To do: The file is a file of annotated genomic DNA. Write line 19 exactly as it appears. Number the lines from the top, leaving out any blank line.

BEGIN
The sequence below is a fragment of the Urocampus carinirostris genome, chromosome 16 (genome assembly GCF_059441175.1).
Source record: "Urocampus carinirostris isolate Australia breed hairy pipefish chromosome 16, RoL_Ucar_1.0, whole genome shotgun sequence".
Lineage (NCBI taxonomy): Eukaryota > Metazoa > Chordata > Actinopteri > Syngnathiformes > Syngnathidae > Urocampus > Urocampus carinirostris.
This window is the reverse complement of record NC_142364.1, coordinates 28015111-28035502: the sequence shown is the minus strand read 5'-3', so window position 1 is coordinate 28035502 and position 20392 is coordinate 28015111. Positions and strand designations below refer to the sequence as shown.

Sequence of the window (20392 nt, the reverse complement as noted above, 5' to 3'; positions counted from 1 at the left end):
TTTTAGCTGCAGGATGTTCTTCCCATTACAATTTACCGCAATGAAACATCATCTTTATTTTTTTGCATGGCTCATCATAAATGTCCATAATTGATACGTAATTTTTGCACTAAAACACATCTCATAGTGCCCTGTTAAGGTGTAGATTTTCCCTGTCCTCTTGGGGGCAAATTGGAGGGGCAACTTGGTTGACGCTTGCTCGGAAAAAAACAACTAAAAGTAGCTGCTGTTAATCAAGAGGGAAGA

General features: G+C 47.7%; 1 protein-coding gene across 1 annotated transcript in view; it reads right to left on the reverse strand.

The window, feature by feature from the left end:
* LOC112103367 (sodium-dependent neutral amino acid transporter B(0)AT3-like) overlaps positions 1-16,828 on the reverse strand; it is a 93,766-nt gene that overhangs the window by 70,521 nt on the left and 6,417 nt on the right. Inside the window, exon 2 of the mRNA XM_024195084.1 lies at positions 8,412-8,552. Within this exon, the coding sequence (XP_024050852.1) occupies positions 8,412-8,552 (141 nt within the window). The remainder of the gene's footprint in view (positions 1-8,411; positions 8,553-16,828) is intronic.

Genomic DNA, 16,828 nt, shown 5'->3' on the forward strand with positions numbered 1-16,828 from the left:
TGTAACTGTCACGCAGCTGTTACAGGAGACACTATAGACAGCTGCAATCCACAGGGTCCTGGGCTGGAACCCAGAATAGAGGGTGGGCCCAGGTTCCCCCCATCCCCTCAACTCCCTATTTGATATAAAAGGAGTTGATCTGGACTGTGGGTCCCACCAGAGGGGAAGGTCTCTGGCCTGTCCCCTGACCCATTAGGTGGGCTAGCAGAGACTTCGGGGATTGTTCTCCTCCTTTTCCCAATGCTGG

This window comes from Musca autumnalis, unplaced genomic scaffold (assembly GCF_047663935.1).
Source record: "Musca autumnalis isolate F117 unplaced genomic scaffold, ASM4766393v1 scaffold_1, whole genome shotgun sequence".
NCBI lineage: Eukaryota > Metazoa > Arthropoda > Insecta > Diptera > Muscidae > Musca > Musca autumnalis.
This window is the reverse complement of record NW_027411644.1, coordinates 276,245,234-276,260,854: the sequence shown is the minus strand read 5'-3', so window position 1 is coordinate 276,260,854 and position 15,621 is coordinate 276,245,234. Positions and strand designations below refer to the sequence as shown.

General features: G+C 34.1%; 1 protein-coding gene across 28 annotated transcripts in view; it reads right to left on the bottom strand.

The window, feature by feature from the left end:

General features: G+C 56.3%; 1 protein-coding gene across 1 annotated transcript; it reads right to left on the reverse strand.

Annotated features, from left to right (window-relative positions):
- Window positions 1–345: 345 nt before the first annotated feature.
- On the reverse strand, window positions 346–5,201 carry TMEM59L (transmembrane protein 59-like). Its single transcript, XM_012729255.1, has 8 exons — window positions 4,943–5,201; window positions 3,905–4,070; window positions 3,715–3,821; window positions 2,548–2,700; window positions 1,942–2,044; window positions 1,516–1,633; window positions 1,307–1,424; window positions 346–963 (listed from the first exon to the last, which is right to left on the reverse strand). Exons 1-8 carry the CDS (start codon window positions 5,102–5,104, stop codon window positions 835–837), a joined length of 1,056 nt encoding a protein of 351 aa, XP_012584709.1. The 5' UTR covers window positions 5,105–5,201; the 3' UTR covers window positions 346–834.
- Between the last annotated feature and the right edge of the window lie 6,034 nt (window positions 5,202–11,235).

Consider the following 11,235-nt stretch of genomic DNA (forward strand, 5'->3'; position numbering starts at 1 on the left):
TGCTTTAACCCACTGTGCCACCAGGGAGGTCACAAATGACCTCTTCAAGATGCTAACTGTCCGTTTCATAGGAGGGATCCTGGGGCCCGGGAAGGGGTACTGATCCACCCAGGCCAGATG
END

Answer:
Annotated features, from left to right (window-relative positions):